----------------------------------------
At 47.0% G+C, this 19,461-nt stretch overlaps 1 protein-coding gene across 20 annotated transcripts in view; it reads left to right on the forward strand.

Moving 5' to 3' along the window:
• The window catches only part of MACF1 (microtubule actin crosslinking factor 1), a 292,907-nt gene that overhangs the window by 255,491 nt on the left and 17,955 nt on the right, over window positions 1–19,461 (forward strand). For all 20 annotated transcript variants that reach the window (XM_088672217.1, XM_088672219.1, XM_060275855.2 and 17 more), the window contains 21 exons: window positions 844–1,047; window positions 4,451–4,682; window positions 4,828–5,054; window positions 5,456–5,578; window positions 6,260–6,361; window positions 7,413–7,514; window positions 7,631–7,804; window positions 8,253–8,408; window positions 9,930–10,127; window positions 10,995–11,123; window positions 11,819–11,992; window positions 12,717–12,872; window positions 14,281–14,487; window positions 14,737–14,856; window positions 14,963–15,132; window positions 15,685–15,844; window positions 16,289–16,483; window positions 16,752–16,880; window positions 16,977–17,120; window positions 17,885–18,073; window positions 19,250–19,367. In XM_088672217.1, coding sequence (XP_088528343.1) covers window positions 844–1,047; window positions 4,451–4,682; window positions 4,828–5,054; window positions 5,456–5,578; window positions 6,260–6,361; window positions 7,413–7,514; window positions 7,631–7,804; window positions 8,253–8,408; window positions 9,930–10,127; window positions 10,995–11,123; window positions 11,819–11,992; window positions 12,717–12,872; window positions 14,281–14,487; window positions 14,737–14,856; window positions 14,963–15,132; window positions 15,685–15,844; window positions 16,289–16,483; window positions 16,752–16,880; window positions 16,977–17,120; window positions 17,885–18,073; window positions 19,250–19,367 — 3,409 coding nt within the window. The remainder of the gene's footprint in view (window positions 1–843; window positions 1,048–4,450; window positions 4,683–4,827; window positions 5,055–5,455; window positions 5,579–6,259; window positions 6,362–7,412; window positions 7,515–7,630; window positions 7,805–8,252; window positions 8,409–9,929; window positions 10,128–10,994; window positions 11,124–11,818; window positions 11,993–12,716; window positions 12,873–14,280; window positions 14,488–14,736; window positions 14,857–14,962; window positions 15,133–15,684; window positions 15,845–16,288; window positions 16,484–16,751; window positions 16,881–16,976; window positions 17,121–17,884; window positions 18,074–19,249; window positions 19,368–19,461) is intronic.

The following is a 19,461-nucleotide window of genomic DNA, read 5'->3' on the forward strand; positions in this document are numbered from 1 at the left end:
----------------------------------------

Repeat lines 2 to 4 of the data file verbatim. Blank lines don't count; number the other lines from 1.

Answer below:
Moving 5' to 3' along the window:
• The window catches only part of MACF1 (microtubule actin crosslinking factor 1), a 292,907-nt gene that overhangs the window by 255,491 nt on the left and 17,955 nt on the right, over window positions 1–19,461 (forward strand). For all 20 annotated transcript variants that reach the window (XM_088672217.1, XM_088672219.1, XM_060275855.2 and 17 more), the window contains 21 exons: window positions 844–1,047; window positions 4,451–4,682; window positions 4,828–5,054; window positions 5,456–5,578; window positions 6,260–6,361; window positions 7,413–7,514; window positions 7,631–7,804; window positions 8,253–8,408; window positions 9,930–10,127; window positions 10,995–11,123; window positions 11,819–11,992; window positions 12,717–12,872; window positions 14,281–14,487; window positions 14,737–14,856; window positions 14,963–15,132; window positions 15,685–15,844; window positions 16,289–16,483; window positions 16,752–16,880; window positions 16,977–17,120; window positions 17,885–18,073; window positions 19,250–19,367. In XM_088672217.1, coding sequence (XP_088528343.1) covers window positions 844–1,047; window positions 4,451–4,682; window positions 4,828–5,054; window positions 5,456–5,578; window positions 6,260–6,361; window positions 7,413–7,514; window positions 7,631–7,804; window positions 8,253–8,408; window positions 9,930–10,127; window positions 10,995–11,123; window positions 11,819–11,992; window positions 12,717–12,872; window positions 14,281–14,487; window positions 14,737–14,856; window positions 14,963–15,132; window positions 15,685–15,844; window positions 16,289–16,483; window positions 16,752–16,880; window positions 16,977–17,120; window positions 17,885–18,073; window positions 19,250–19,367 — 3,409 coding nt within the window. The remainder of the gene's footprint in view (window positions 1–843; window positions 1,048–4,450; window positions 4,683–4,827; window positions 5,055–5,455; window positions 5,579–6,259; window positions 6,362–7,412; window positions 7,515–7,630; window positions 7,805–8,252; window positions 8,409–9,929; window positions 10,128–10,994; window positions 11,124–11,818; window positions 11,993–12,716; window positions 12,873–14,280; window positions 14,488–14,736; window positions 14,857–14,962; window positions 15,133–15,684; window positions 15,845–16,288; window positions 16,484–16,751; window positions 16,881–16,976; window positions 17,121–17,884; window positions 18,074–19,249; window positions 19,368–19,461) is intronic.

The following is a 19,461-nucleotide window of genomic DNA, read 5'->3' on the forward strand; positions in this document are numbered from 1 at the left end: